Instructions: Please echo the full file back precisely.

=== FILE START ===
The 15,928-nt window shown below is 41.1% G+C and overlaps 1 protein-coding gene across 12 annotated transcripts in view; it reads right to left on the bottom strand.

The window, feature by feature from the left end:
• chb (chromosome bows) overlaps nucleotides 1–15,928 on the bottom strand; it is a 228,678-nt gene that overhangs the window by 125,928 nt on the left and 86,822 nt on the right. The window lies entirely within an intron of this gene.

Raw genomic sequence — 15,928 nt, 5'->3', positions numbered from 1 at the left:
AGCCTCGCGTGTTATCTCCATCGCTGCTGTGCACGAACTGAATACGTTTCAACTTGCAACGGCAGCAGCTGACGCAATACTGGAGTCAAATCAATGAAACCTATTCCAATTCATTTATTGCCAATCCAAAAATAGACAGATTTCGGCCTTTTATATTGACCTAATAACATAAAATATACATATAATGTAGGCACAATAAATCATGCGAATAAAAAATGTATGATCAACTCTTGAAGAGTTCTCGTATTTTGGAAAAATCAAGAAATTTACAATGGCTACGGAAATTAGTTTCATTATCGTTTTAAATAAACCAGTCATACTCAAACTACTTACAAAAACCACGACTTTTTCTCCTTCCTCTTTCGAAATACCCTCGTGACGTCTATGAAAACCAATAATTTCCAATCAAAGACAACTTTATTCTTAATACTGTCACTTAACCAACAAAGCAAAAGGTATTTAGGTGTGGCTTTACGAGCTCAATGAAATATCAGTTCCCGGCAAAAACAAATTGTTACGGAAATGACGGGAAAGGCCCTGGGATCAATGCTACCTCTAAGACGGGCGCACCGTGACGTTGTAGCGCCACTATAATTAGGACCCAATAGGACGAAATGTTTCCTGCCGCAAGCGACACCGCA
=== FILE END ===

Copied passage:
The 15,928-nt window shown below is 41.1% G+C and overlaps 1 protein-coding gene across 12 annotated transcripts in view; it reads right to left on the bottom strand.

The window, feature by feature from the left end:
• chb (chromosome bows) overlaps nucleotides 1–15,928 on the bottom strand; it is a 228,678-nt gene that overhangs the window by 125,928 nt on the left and 86,822 nt on the right. The window lies entirely within an intron of this gene.

Raw genomic sequence — 15,928 nt, 5'->3', positions numbered from 1 at the left:
AGCCTCGCGTGTTATCTCCATCGCTGCTGTGCACGAACTGAATACGTTTCAACTTGCAACGGCAGCAGCTGACGCAATACTGGAGTCAAATCAATGAAACCTATTCCAATTCATTTATTGCCAATCCAAAAATAGACAGATTTCGGCCTTTTATATTGACCTAATAACATAAAATATACATATAATGTAGGCACAATAAATCATGCGAATAAAAAATGTATGATCAACTCTTGAAGAGTTCTCGTATTTTGGAAAAATCAAGAAATTTACAATGGCTACGGAAATTAGTTTCATTATCGTTTTAAATAAACCAGTCATACTCAAACTACTTACAAAAACCACGACTTTTTCTCCTTCCTCTTTCGAAATACCCTCGTGACGTCTATGAAAACCAATAATTTCCAATCAAAGACAACTTTATTCTTAATACTGTCACTTAACCAACAAAGCAAAAGGTATTTAGGTGTGGCTTTACGAGCTCAATGAAATATCAGTTCCCGGCAAAAACAAATTGTTACGGAAATGACGGGAAAGGCCCTGGGATCAATGCTACCTCTAAGACGGGCGCACCGTGACGTTGTAGCGCCACTATAATTAGGACCCAATAGGACGAAATGTTTCCTGCCGCAAGCGACACCGCA